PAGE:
All for adoption

Give children a love-filled home, make them feel wanted.

December 11, 2022 12:12 am | Updated 12:12 am IST

All children look sweet and innocent. Where’s the need to choose?

All children look sweet and innocent. Where’s the need to choose? | Photo Credit: Getty Images/iStockphoto

In a reality TV show, a woman in the audience suddenly stood up to express her love for a boy performing on the stage. She said he was the child she would have loved to have, but could not. Tears running down her face, she said she missed someone calling her “mother” and showered loads of gifts on the boy. The child stood smiling, not knowing what else to do. His parents sat watching quietly. It was a sad moment, but no one had an answer.

The conditioning of a woman since childhood that she must marry and bear a child, preferably male, within a year or two, is strong. Listening to her, one wondered why the woman had not thought of adopting a child when that was what she was doing on the show — informally adopting the boy with promises to keep in touch. Yet, it is equally true she could not have adopted a child without the support of her husband and his family. No one asks the woman what she wants. It is a rare woman who can assert her agency and adopt a baby, irrespective of the opposition.

When a couple interacts socially, the questions “How many children do you have?” and “How old are your children?” are bound to pop up. At such times, one sees many couples either look apologetic and say, “We don’t have children.” More recently, “We don’t want children” is also heard often.

Designer child

“We will have our own child or none,” is a popular view even today. But the other fetish in our society is parents want a “designer child’ whose genes, gender, complexion and blood lineage are classy.

Twenty-five years ago, a younger friend shocked me when she said she had adopted a child from a centre catering to her community.


“We wanted a fair boy child of high intelligence from our community,” she answered complacently.

“You mean there are community-based adoption centres also?”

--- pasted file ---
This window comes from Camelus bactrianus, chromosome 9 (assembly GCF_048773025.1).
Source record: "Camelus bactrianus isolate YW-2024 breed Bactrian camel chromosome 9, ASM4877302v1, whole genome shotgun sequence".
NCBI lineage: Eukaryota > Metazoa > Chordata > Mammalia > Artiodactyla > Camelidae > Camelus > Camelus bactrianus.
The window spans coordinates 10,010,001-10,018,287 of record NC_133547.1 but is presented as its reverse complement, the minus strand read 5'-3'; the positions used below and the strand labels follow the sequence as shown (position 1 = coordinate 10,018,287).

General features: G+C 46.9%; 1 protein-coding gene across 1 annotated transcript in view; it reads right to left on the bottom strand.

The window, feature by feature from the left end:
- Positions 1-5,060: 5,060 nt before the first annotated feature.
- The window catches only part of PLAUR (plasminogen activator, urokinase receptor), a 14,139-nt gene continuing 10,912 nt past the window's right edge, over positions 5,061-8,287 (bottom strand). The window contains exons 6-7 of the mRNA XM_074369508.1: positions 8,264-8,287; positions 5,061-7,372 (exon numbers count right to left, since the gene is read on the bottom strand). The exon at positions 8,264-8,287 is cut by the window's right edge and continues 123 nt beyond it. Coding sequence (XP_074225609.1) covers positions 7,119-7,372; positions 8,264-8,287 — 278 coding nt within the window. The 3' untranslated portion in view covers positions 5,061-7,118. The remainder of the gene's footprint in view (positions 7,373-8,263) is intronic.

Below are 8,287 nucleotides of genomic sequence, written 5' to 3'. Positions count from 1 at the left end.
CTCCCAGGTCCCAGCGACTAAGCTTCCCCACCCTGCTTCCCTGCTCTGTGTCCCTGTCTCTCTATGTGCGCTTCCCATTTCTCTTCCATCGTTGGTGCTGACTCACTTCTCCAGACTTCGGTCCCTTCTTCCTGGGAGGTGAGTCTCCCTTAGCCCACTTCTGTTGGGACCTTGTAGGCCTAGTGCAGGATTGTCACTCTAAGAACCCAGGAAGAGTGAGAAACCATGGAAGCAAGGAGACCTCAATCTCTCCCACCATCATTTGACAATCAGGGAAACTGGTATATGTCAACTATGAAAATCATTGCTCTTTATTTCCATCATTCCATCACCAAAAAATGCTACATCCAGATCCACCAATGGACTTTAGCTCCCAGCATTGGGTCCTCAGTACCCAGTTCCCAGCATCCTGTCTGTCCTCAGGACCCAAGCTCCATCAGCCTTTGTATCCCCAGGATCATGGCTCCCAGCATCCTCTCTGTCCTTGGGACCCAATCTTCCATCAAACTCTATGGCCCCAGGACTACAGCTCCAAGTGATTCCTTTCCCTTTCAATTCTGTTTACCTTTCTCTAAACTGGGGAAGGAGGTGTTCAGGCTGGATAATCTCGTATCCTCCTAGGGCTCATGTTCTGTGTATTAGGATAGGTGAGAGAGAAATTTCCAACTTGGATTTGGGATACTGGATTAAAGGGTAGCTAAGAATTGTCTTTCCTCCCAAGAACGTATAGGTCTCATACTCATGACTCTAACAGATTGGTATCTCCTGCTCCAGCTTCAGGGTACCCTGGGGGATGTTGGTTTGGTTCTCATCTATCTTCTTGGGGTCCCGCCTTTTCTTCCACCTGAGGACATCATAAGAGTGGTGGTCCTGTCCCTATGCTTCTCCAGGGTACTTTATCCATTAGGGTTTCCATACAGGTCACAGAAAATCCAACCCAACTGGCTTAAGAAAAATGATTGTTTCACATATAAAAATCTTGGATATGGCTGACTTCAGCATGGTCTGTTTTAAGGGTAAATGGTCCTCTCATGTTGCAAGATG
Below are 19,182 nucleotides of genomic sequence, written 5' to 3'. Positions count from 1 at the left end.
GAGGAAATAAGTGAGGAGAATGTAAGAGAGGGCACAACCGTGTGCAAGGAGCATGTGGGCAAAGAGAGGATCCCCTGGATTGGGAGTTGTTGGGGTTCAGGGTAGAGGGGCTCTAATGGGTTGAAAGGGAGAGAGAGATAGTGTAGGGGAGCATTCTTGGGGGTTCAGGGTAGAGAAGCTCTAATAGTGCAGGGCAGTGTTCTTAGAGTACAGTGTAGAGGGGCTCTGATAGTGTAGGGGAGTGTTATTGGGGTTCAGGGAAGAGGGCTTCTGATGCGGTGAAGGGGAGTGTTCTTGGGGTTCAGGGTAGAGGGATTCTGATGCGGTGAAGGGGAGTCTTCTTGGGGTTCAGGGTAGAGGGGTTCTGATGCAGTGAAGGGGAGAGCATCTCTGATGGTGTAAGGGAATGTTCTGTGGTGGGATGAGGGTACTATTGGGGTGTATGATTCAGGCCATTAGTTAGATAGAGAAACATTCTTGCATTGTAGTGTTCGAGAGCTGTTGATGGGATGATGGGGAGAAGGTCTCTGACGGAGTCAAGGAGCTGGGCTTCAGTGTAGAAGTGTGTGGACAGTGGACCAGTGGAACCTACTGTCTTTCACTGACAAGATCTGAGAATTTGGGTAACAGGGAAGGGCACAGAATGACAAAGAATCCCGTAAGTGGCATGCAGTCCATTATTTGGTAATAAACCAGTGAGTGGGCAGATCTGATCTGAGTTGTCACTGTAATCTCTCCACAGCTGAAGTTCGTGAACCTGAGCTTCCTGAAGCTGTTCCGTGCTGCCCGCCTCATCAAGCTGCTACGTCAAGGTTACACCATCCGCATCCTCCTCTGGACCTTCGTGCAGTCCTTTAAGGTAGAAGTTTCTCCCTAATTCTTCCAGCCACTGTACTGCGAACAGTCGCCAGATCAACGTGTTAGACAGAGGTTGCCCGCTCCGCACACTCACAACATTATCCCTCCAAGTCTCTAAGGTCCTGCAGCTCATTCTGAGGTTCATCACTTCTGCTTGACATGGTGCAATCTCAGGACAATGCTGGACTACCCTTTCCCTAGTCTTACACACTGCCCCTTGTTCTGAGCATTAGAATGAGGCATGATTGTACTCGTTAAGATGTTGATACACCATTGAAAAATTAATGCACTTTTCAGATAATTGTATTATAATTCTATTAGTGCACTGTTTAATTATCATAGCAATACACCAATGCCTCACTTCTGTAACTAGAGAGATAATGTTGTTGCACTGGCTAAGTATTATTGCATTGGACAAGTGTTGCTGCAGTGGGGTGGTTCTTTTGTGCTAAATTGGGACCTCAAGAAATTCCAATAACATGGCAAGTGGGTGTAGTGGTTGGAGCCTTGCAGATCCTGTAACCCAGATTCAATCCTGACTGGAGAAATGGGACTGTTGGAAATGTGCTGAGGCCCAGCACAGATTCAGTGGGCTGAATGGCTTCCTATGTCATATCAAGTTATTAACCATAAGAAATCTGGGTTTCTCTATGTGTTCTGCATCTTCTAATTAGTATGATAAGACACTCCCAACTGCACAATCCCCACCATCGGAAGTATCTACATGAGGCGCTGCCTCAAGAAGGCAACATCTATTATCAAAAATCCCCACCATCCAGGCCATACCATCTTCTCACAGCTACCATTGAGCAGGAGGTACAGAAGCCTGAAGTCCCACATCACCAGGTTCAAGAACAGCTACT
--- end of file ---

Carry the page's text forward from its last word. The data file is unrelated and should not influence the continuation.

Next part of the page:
“Yes, children of all communities are available for adoption,” she educated me. I kept my counsel but wondered how the centres knew the religious background of the biological parents of the babies, since children are left off in places where no one is around.

Thirty years ago, my cousin and his wife adopted a 14-day-old infant who had been left to die in the dark of the night under an open sky. The monsoon rain kept lashing on him. So when he was discovered in the morning by a policemen reporting for duty at a nearby police station, the baby was quite sick. He was taken to the hospital as he had developed pneumonia.

Curious, I asked my cousin’s wife what made her adopt him. She said, “When I looked at him he was so ill, so small and helpless, and he was crying, I felt his nose would soon get blocked and he would become breathless. I picked him up, comforted him and he stopped crying. At that moment, I decided he needed me.”

Today, he is a strapping six-footer, a footballer, bright, well-educated, courteous and humble. Ultimately, the child becomes what devoted adoptive parents do with them. Preferences do not matter.

A 2017 study by ChildLine Foundation reveals India has around 30 million orphaned and abandoned children, of which a bare 3,500 or fewer get adopted annually. Adoption is the last resort of parents eager for a child, though I have known colleagues adopt a baby girl to give company to their first-born.

The skewed perception towards adoption must go. November 9 was World Adoption Day. It encourages adoption and giving the child a love-filled home.

Instead of feeling bereft, adopt a child and make them feel good about being born and wanted. You do it in the name of humanity.

All children look sweet and innocent. Their full-blown cheeks make each look beautiful. Where’s the need to choose?

Top News Today


Comments have to be in English, and in full sentences. They cannot be abusive or personal. Please abide by our community guidelines for posting your comments.

We have migrated to a new commenting platform. If you are already a registered user of The Hindu and logged in, you may continue to engage with our articles. If you do not have an account please register and login to post comments. Users can access their older comments by logging into their accounts on Vuukle.